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http://dx.doi.org/10.1038/s41586-020-2888-2DOI Listing
http://www.ncbi.nlm.nih.gov/pmc/articles/PMC7611127PMC
November 2020

High-throughput and Deep-proteome Profiling by 16-plex Tandem Mass Tag Labeling Coupled with Two-dimensional Chromatography and Mass Spectrometry.

J Vis Exp 2020 08 18(162). Epub 2020 Aug 18.

Departments of Structural Biology and Developmental Neurobiology, St. Jude Children's Research Hospital; Center for Proteomics and Metabolomics, St. Jude Children's Research Hospital;

Isobaric tandem mass tag (TMT) labeling is widely used in proteomics because of its high multiplexing capacity and deep proteome coverage. Recently, an expanded 16-plex TMT method has been introduced, which further increases the throughput of proteomic studies. In this manuscript, we present an optimized protocol for 16-plex TMT-based deep-proteome profiling, including protein sample preparation, enzymatic digestion, TMT labeling reaction, two-dimensional reverse-phase liquid chromatography (LC/LC) fractionation, tandem mass spectrometry (MS/MS), and computational data processing. The crucial quality control steps and improvements in the process specific for the 16-plex TMT analysis are highlighted. This multiplexed process offers a powerful tool for profiling a variety of complex samples such as cells, tissues, and clinical specimens. More than 10,000 proteins and posttranslational modifications such as phosphorylation, methylation, acetylation, and ubiquitination in highly complex biological samples from up to 16 different samples can be quantified in a single experiment, providing a potent tool for basic and clinical research.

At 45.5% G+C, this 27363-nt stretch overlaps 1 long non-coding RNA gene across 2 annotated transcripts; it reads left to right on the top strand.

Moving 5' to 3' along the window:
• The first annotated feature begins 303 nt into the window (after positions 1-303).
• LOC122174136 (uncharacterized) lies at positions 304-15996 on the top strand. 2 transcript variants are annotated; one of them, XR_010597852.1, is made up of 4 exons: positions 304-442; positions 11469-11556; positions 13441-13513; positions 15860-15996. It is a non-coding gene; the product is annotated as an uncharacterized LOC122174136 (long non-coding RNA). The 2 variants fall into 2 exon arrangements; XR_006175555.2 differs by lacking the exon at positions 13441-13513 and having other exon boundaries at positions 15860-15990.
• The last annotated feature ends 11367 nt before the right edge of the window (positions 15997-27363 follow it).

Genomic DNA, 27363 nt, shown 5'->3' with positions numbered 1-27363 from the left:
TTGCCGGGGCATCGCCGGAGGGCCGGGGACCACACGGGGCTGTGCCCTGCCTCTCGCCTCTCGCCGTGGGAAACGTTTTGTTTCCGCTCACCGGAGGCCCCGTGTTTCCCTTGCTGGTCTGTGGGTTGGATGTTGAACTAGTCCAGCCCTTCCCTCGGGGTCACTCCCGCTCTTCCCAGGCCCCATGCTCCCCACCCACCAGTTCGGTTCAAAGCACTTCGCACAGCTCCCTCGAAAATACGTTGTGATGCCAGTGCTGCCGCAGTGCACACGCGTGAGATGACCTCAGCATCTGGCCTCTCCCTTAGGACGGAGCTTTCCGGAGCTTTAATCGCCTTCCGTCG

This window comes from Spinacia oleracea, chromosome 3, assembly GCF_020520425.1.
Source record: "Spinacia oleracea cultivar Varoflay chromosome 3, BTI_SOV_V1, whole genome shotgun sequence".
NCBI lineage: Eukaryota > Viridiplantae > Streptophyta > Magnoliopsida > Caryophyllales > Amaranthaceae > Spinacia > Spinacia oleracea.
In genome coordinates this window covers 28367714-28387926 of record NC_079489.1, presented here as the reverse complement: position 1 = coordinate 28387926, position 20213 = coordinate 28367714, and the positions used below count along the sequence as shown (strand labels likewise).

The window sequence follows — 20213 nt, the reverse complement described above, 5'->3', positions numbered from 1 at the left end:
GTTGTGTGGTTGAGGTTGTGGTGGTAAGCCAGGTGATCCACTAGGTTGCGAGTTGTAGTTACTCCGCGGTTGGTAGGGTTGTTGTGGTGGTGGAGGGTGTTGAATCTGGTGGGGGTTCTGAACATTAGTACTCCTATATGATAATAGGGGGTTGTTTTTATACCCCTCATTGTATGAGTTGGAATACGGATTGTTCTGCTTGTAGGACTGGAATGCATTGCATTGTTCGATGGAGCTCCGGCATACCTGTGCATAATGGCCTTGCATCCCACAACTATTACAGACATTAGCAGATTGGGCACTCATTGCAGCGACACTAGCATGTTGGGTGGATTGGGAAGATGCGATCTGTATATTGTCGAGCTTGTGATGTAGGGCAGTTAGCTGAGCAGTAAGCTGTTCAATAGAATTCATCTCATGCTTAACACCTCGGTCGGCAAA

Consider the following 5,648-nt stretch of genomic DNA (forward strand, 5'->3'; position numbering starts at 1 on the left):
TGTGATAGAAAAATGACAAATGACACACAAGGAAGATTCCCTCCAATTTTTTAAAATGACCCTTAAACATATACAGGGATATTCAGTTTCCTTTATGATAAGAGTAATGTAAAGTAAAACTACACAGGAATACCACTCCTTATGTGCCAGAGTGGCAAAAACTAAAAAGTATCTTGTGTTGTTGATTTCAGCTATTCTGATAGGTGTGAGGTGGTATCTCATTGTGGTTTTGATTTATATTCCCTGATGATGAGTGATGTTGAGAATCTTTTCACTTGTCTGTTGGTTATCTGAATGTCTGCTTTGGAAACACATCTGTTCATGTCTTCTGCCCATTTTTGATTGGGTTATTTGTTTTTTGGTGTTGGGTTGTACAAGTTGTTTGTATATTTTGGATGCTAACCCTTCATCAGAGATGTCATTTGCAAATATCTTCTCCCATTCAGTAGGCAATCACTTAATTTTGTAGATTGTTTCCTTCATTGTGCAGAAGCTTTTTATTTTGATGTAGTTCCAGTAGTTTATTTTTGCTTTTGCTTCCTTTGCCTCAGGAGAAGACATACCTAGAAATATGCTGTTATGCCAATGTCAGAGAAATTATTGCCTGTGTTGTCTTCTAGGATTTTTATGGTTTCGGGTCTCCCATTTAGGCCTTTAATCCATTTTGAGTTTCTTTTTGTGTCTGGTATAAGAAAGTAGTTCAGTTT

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http://dx.doi.org/10.3791/61684DOI Listing
http://www.ncbi.nlm.nih.gov/pmc/articles/PMC7752892PMC
August 2020

Integrated analysis of ultra-deep proteomes in cortex, cerebrospinal fluid and serum reveals a mitochondrial signature in Alzheimer's disease.

Mol Neurodegener 2020 07 25;15(1):43. Epub 2020 Jul 25.

Departments of Structural Biology and Developmental Neurobiology, St. Jude Children's Research Hospital, Memphis, TN, 38105, USA.

Background: Based on amyloid cascade and tau hypotheses, protein biomarkers of different Aβ and tau species in cerebrospinal fluid (CSF) and blood/plasma/serum have been examined to correlate with brain pathology. Recently, unbiased proteomic profiling of these human samples has been initiated to identify a large number of novel AD biomarker candidates, but it is challenging to define reliable candidates for subsequent large-scale validation.